Dozens of studies show this: at a university, when there are few women among the faculty of a department, they are not respected by students – including female students. “But when we move to more feminine environments, nursing schools for example, male teachers are judged less harshly,” explains Oriana Aragon, MD, of the University of Cincinnati and author of a new study on the subject, published in December in the journal PNAS. “It is as if the students found them worthy of attention in a feminine world.”
To get to the bottom of it, use M.I Aragon looked to a subset of teachers, those who teach advanced courses. says mr.I Aragon. When we look at students’ perceptions of these teachers who are the best in their field, we are surprised: the negative influence of a man who teaches in a female environment becomes equal to that of a woman who teaches in a male environment.
And in equal circles? “Here’s the good news: When there are equal numbers of men in college as there are women, there is no gender bias.”
M study.I Aragon is based on the theory of “role matching”, which was developed twenty years ago by a psychologist from Northwestern University in Chicago, Alice Eagle. says the lady.I Egli, who mentioned this theory in 2002 in psychological review.
People who don’t fit your idea of a role are judged more harshly. For example, a teacher in a mechanics school is considered less competent. But if society changes, if roles become equal, there will be no gender bias or discrimination. Anyway, less.
Alice Eagle, a psychologist at Northwestern University in Chicago
For Vincent Lariviere, an information science researcher at the University of Montreal, the study of M.I Aragon is an excellent exposition of the congruence theory of the sexes. “Isolating the more advanced courses is really the idea that made this study special,” says Larivière.
Role-matching theory has been widely applied in the study of leaders, according to Tanja Henschel, a psychologist at the University of Amsterdam who has published several studies on ways to draw women into more masculinity. “Women leaders, for example in politics, are in an impossible situation,” says Ms.I Hentshel. If it is too “feminine”, it is considered unsuitable for the traditionally masculine job. But if it is too “masculine”, for example by being dominant, it violates its sexual role and is less appreciated. »
Why study sexism in student assessments? “Because it’s an anonymous assessment where biases come to light easily,” says Ms.I Aragon.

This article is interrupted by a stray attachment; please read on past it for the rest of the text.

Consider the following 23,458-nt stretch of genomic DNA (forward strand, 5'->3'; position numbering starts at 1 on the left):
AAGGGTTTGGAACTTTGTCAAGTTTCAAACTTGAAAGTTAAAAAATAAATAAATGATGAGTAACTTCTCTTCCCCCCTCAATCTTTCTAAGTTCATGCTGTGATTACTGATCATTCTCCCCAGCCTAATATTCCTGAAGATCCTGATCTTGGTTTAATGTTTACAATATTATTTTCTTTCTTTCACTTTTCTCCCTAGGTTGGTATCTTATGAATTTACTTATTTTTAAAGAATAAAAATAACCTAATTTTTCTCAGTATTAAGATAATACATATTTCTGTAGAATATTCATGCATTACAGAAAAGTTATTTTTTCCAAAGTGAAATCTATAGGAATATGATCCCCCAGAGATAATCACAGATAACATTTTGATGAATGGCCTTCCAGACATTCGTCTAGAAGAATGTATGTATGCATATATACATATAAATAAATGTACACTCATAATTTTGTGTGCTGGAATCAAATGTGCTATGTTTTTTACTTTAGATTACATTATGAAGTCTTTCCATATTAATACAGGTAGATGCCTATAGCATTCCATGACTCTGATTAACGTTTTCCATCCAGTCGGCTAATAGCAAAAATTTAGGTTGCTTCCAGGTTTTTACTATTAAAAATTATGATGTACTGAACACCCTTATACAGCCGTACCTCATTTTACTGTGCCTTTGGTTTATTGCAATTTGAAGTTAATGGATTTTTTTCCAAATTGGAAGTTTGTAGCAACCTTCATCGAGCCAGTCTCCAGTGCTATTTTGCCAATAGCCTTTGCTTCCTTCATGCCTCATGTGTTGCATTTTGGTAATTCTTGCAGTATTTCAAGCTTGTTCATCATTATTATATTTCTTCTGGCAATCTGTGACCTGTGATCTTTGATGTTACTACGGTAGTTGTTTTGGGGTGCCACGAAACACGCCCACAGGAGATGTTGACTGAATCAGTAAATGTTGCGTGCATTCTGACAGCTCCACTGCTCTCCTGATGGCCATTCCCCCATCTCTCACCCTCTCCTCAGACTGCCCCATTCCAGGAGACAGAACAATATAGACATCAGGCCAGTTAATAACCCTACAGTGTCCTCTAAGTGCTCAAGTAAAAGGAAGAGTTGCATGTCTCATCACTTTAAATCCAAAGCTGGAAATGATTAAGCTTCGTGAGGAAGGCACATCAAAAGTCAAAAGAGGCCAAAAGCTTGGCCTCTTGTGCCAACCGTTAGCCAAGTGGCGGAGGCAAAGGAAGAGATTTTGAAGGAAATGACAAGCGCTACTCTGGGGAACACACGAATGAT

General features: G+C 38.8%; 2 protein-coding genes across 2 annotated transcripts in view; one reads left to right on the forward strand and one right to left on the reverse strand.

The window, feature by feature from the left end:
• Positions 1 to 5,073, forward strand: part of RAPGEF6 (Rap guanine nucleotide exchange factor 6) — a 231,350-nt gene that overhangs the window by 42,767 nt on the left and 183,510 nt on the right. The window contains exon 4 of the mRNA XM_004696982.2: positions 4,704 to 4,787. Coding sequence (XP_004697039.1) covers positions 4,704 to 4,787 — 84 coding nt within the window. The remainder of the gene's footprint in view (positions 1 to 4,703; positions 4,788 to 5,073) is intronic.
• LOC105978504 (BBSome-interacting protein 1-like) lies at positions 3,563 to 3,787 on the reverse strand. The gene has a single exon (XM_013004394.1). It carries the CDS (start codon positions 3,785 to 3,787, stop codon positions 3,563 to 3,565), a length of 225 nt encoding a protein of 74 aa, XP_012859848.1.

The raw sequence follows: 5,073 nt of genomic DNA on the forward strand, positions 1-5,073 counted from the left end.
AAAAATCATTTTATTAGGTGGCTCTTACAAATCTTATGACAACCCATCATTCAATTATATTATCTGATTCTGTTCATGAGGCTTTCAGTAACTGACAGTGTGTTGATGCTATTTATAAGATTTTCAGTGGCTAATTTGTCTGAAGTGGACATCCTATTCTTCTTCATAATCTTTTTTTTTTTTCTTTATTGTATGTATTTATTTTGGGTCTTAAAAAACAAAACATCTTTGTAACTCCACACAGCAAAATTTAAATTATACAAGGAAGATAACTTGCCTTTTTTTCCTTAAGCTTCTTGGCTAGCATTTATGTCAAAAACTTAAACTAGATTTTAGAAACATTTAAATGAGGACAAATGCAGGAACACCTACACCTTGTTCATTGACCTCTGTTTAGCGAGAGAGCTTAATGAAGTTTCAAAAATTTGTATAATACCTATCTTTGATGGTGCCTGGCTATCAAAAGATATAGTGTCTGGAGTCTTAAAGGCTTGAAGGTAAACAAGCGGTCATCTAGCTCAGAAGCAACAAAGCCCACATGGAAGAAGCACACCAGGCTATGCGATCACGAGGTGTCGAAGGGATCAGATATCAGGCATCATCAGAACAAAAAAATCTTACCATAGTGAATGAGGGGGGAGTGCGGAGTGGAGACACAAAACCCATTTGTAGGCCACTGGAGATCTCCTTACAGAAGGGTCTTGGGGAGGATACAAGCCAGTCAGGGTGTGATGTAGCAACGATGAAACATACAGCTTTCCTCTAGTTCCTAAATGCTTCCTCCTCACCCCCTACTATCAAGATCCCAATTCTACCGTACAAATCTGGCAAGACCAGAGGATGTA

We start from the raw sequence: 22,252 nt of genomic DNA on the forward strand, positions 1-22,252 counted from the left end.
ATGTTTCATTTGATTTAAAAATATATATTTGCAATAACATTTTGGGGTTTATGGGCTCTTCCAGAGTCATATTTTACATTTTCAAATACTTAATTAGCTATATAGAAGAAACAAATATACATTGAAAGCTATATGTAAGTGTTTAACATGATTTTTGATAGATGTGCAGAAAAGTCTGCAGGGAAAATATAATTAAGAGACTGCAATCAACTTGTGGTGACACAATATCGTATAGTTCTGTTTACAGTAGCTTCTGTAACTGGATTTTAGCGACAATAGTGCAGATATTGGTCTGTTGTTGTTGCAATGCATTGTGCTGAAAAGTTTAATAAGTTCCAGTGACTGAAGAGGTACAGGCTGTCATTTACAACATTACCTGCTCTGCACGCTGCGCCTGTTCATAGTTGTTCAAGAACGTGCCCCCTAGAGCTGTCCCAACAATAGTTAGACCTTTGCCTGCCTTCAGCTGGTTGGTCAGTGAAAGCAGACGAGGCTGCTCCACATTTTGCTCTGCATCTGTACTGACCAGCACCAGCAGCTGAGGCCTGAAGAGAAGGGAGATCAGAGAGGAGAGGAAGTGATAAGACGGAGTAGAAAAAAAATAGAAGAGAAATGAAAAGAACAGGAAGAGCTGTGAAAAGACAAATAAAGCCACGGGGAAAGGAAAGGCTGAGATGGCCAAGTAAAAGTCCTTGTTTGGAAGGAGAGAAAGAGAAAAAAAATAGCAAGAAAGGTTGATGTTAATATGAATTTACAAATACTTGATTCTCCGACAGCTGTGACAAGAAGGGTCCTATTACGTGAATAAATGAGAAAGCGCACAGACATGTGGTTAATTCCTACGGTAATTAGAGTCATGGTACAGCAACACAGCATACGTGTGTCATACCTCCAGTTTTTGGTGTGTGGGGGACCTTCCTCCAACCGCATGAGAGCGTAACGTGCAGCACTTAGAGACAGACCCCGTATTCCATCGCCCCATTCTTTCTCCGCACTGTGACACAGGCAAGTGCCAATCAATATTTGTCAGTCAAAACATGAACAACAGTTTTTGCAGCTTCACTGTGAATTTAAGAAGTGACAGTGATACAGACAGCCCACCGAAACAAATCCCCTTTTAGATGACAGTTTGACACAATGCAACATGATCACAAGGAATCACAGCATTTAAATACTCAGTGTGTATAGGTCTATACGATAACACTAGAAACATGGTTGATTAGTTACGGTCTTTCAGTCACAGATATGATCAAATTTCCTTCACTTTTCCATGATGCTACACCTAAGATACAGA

Moreover, more and more studies show that it is extremely dangerous to consider students’ assessments of the career path of professors. “Men in particular seem to have let their instincts run wild,” says Yanan Fan, a statistician at the University of New South Wales in Australia who published a devastating analysis of student assessment in PLoS Australia.
Their favorite teachers are seniors who were born in Australia, and they are funny. But humor is hard when English is your second language. Another study by MI Fan, which was published last year in the journal high educationto the point of suggesting that these student assessments be ignored in the career paths of university professors.
It is not a new problem. “I’ve been writing about the sexism inherent in student assessments since the 1990s,” says Susan Basso, an emeritus psychologist at Lafayette College in Pennsylvania. “I am glad to see that equivalence makes things better, but I still think taking these student assessments into account is risky. The prejudices will not stop and we will not achieve equivalence tomorrow morning.”
The danger of compliments
The permissiveness towards men in women’s circles, which has been noted in some previous studies, can also be a double-edged sword. Last year, psychologist Loes Meeussen of the Catholic University of Louvain in Belgium showed that people who praise their male colleagues when they take time off work to look after their children, think less of their own professional abilities. If the mother is the one paying this compliment to her mate, she also suffers from maternal guilt, according to the study published in British Journal of Social Psychology.
- Percentage of male university professors who held a permanent position in Canada in 2019
Source: Statistics Canada
- Percentage of female university professors who held a permanent position in Canada in 2019
Source: Statistics Canada
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